Last year’s intern, Jorja Follina, said of her experience: ‘During my internship I was given the freedom to develop and deliver my own community project, while being supported and encouraged by the whole team at Scottish Dance Theatre. This was a big success and a fantastic opportunity to learn about the industry, myself as an artist/practitioner, and about the possibilities of dance in wider contexts. The award gave me the confidence and resources to begin my project, Re-Mind, which I am now continuing to expand and develop.’

Dawn Hartley, Head of Creative Learning, at Scottish Dance Theatre said: ‘Scottish Dance Theatre is grateful to The Bridge Awards for enabling us to offer this Internship for a second year, contributing to the overall ongoing development of dance in Scotland. Jorja Follina, our recent Intern, made the most of her time to gain more teaching experience and make valued contacts. We are delighted to work with Dundee & Angus College again through this vital initiative for new graduates.’

Details of how to apply can be found here.


Applications are closed.

Short Story Mentoring Award

Cherise Saywell Bridge Awards portrait

The Bridge Awards are delighted to announce a new award for short story writers. The award will be comprised of a short mentoring package with author Cherise Saywell. This is a great opportunity for an emerging short-story writer to develop his/her craft and to work with an experienced writer and mentor.

Cherise is a novelist and short-story writer. She was born and brought up in Australia and has lived in Scotland since 1996. She has published two novels, Desert Fish (2011) and Twitcher (2013) (both Vintage, Australia). Cherise won the Pindrop Short Story Award in 2017, the Mslexia Short Story Prize in 2015 and the V.S. Pritchett prize in 2003. Her short stories have appeared in MslexiaThe London Magazine and New Writing Scotland, and in numerous anthologies including A Short Affair (Simon and Schuster) and Waving at the Gardener (Bloomsbury). Her story ‘Pieces of Mars Have Fallen to Earth’ was selected for BBC Radio 4’s Opening Lines programme in 2015.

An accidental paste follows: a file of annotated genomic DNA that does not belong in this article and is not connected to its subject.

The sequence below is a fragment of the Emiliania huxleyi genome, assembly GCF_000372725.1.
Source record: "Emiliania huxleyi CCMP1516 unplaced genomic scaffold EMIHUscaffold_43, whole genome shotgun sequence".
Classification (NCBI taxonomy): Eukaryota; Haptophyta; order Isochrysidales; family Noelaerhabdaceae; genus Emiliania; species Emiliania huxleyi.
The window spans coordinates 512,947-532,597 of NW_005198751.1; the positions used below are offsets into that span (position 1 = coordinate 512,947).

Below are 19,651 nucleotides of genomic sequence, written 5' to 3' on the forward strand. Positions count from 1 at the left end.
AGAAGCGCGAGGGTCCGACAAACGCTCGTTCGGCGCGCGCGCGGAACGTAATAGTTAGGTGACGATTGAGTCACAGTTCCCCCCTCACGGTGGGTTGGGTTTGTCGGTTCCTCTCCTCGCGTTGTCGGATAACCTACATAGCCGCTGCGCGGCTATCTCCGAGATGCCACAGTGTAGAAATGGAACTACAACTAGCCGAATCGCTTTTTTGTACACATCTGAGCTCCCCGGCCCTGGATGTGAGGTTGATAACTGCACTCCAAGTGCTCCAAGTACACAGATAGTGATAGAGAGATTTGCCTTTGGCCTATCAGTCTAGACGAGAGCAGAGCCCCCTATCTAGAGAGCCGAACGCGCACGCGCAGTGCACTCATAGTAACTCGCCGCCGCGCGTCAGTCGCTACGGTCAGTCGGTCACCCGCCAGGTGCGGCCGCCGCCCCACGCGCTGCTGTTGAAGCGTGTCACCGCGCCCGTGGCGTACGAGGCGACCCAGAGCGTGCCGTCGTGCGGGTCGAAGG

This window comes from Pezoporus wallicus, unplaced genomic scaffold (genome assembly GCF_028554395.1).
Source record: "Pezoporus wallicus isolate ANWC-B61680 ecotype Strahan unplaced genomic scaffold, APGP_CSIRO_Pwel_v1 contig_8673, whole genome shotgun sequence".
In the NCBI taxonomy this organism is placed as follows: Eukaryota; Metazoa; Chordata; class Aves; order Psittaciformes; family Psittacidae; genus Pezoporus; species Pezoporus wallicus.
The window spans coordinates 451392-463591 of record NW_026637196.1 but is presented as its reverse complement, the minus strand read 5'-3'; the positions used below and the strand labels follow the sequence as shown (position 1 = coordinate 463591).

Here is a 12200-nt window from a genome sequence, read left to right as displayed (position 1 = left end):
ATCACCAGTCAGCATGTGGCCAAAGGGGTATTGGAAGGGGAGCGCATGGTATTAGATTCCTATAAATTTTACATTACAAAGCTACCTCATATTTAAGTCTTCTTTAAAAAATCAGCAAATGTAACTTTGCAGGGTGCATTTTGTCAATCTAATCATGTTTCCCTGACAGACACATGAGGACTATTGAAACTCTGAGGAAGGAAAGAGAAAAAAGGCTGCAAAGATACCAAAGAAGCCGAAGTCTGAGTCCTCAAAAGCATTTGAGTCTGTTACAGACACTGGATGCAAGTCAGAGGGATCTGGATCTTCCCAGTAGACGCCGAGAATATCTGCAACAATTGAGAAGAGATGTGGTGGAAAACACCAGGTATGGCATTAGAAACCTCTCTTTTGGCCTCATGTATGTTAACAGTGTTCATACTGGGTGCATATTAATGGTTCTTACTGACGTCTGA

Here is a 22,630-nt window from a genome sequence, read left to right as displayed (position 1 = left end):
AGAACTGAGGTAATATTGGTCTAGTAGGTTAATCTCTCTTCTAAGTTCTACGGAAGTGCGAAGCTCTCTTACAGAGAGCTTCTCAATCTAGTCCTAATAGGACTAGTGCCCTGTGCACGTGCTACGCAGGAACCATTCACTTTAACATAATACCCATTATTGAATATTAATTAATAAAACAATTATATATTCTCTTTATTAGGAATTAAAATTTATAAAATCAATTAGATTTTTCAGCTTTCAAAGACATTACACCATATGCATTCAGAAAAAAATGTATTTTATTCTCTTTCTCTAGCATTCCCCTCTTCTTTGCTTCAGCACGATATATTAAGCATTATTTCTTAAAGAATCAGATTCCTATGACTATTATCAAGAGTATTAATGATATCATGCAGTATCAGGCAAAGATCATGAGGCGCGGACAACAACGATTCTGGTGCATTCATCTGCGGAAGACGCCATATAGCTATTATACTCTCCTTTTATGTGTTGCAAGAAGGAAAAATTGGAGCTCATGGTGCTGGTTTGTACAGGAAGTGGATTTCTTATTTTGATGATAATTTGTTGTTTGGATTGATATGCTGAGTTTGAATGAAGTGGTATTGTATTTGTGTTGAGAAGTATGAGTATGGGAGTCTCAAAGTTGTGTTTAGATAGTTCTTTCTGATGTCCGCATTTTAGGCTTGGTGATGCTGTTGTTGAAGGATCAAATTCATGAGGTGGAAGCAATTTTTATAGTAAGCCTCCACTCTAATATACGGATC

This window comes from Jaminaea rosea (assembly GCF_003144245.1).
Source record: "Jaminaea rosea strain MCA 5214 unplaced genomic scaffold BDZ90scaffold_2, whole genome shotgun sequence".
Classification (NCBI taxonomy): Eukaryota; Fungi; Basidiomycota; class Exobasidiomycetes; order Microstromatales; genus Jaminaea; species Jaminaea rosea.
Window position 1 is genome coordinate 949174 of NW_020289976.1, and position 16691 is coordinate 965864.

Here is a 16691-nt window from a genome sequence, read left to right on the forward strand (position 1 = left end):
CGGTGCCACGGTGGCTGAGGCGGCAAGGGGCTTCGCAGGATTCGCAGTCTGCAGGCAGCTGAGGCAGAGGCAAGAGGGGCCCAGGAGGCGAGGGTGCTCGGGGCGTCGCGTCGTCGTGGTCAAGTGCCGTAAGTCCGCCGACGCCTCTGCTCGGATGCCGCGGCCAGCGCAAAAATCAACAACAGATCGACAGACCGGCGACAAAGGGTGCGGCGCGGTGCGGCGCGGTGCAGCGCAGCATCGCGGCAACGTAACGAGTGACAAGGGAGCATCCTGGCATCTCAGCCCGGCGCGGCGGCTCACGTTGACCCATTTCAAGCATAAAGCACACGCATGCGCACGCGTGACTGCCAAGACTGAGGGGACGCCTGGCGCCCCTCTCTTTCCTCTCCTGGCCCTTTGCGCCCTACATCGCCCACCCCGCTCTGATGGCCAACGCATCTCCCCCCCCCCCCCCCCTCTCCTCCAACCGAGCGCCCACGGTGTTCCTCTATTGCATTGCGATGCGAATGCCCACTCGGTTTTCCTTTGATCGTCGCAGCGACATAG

Currently, Cherise is the Royal Literary Fund Fellow at Strathclyde University. She has worked as a Fellow at Stirling University, and she has taught and supervised creative writing students at Stirling University and Newcastle University. She is accredited as a Consultant Fellow by the Royal Literary Fund and runs writing workshops in universities around Scotland, as well as for the RLF Bridge Programme, in schools. She lives in Edinburgh with her partner and their two children and is working on her third novel.

To be eligible for the award, you must be a writer living and working in Scotland, and you must not have previously published a novel or a collection of short stories.

To enter your work for the award, please send the following to

  1. A 1000 word sample of your work as either an Adobe PDF document or a Microsoft Word document. (.doc or docx) Please put the title of your story as the file name. Your work will be judged anonymously so your name should not appear anywhere on this document. Work should be double-spaced and in size 12 font.
  1. A separate document containing your name, contact details and story title, as well as a short summary of your writing experience and achievements to date. This will be read if your work makes it to the shortlist stage.

We look forward to reading your work and best of luck!

Application deadline 25 February 2019

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Literature Residency in Australia



We are so delighted to be supporting a new literature residency in Australia. This project is the result of a new collaboration between Cove Park and Varuna, the National Writer’s House in Katoomba, Australia and will provide a residency exchange programme for writers based in Scotland and in Australia.

The programme will begin in 2019 and will initially run for three years.

This great opportunity is open to writers [fiction, non-fiction, prose, poetry] who have previously been resident at Cove Park as part of the funded Literature programme. Selection will be based upon the quality of your ideas and work and the relevance of this opportunity to your current practice and research interests.

In 2019 this residency will take place from 29 July – 25 August.

Varuna, the National Writers House is located in Katoomba, which is part of the world heritage Blue Mountains region of New South Wales. Built by the Australian writer Eleanor Dark and her husband Dr Eric Dark in the late 1930s the house is now recognized as a site of cultural significance listed on the NSW heritage register. In 1989 Michael Dark, the son of Eleanor and Dr Eric Dark, gave the house to the Eleanor Dark Foundation so it could be used as a retreat for writers. We were lucky enough to visit Varuna in 2018 and were immediately struck by the peace of the place and by its inspiring atmosphere. We have no doubt that a month spent there will be hugely beneficial for the successful applicant.

The deadline for applications is noon on Tuesday 5 February 2019. Further information and details of how to apply can be found here.


25 Jan 2019

The Grass Boots Football Club


PHOTO-2018-11-19-08-46-47 PHOTO-2018-11-19-08-46-46 PHOTO-2018-11-19-08-46-48


The Bridge Awards are proud to continue supporting The Grass Boots Football Club, a community football project in South Africa.